I am also especially interested in the margarita making an appearance in your cookbook. I’d love to hear about how you changed your recipe on a classic cocktail.

Well, a lot of people have complained about my original margarita recipe because I boiled it down to the point that I’d gotten rid of the orange liqueur. People were turned off by that, everyone’s used to using triple sec or Grand Marnier or whatever. In starting this all over again, I decided we’ll put the liqueur in but we’ve got to make the liqueur from scratch, which we do. I think it renders a massively superior product. Part of that is because we put bitter orange peel in the in the bag, using vodka and other flavorings to make that liqueur. Using the bitter orange peel is what gives the the liqueur real depth.

In the foreground is a clear drinking glass with a band of light blue color near the top that has stars etched in it, in midcentury modern style. Inside it is the amber colored liquid of a margarita. Holding the glass is Alton Brown, a white, bald man wearing glasses, whose face is slightly out of focus as he looks directly into the camera.
Alton Brown’s margarita has a secret.
Abrams Books

If you’ve got an immersion circulator and a Ziploc bag, you can do it. I would own an immersion circulator for no other reason than to make liqueurs. It is such a great way of making highly infused cordials and liqueurs. I think it’s worth worth the price of admission.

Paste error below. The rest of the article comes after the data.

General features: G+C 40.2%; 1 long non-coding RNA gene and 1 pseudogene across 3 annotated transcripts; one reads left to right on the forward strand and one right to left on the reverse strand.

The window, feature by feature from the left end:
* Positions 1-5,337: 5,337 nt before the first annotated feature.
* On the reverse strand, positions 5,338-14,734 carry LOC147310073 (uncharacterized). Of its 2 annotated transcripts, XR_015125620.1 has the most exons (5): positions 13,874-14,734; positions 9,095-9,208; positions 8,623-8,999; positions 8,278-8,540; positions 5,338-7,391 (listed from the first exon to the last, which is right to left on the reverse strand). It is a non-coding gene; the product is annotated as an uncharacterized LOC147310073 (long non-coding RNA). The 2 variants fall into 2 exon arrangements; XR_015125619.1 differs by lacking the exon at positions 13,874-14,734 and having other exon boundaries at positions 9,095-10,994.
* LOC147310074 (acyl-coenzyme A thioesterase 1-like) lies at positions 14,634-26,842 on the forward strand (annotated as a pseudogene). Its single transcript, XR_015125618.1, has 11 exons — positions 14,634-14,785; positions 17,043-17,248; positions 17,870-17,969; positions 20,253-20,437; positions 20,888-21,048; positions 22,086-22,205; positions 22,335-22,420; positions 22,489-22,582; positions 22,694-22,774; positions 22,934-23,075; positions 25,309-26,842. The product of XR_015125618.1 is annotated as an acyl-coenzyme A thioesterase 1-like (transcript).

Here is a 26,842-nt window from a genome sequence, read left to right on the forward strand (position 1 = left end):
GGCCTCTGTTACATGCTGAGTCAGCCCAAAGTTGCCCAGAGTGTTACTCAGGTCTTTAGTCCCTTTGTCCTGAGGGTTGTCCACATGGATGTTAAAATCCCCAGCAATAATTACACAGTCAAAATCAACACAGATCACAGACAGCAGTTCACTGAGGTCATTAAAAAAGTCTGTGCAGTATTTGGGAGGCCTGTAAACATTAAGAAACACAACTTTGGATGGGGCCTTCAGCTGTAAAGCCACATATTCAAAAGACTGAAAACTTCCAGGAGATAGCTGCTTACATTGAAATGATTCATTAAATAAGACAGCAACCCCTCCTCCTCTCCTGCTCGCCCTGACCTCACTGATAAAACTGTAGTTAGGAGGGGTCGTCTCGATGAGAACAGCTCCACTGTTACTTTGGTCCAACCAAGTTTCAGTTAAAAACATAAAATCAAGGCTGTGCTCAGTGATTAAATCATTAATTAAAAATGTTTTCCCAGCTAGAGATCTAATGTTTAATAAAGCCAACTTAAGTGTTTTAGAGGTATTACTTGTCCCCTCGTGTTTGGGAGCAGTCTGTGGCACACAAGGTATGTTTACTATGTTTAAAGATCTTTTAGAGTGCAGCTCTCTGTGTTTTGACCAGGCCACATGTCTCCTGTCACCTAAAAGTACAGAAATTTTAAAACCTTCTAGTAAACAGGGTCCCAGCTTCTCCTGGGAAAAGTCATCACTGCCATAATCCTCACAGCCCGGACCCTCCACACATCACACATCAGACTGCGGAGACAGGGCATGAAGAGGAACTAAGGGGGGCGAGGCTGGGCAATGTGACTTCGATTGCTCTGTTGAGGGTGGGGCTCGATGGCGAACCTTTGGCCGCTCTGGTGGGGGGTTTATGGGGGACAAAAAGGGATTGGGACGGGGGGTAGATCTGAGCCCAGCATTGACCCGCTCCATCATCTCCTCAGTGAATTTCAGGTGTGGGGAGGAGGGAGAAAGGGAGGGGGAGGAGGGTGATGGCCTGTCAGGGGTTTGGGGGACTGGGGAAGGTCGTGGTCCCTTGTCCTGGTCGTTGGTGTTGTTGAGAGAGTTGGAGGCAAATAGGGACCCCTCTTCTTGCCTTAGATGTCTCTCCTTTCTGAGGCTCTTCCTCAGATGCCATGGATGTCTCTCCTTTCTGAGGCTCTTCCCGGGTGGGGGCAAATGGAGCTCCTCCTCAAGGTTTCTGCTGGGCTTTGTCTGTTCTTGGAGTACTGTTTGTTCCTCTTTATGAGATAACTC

Is there somewhere in Dallas that you particularly particularly like to eat?

I was in Texas with my my wife [designer Elizabeth Ingram] in the fall of last year and COVID goes completely prevented us from from going anywhere. When I come in this time, I’ll be in town I think nine hours. I’m gonna get whatever they throw at me at the airport. That’s just the luck of the draw. There are so many great places to eat in Dallas. I won’t even make it down to Pecan Lodge for barbecue which is one of my favorites. And there’s a gas station taco that I like a lot. I can never remember the name of the station, but I know how to get there.

What was your favorite wormhole of information about food that you went down while you were putting this cookbook together?

The real wormholes were going back into the original scripts. This book has to two seasons of Good Eats: Reloaded, and then the season of Reloaded that we didn’t get to make. It’s the first time that I’ve included in a book, anything from a show that didn’t actually get made. We had prepped an entire third season of Good Eats: Reloaded, and fell afoul of budgetary issues. And so the shows never got made, but I decided to publish all the recipes in anyway. Those are actually my favorite recipes in the book. There are 26 or 30 recipes from that, all things we developed for the show that we didn’t get to use.

This interview has been edited and condensed for clarity.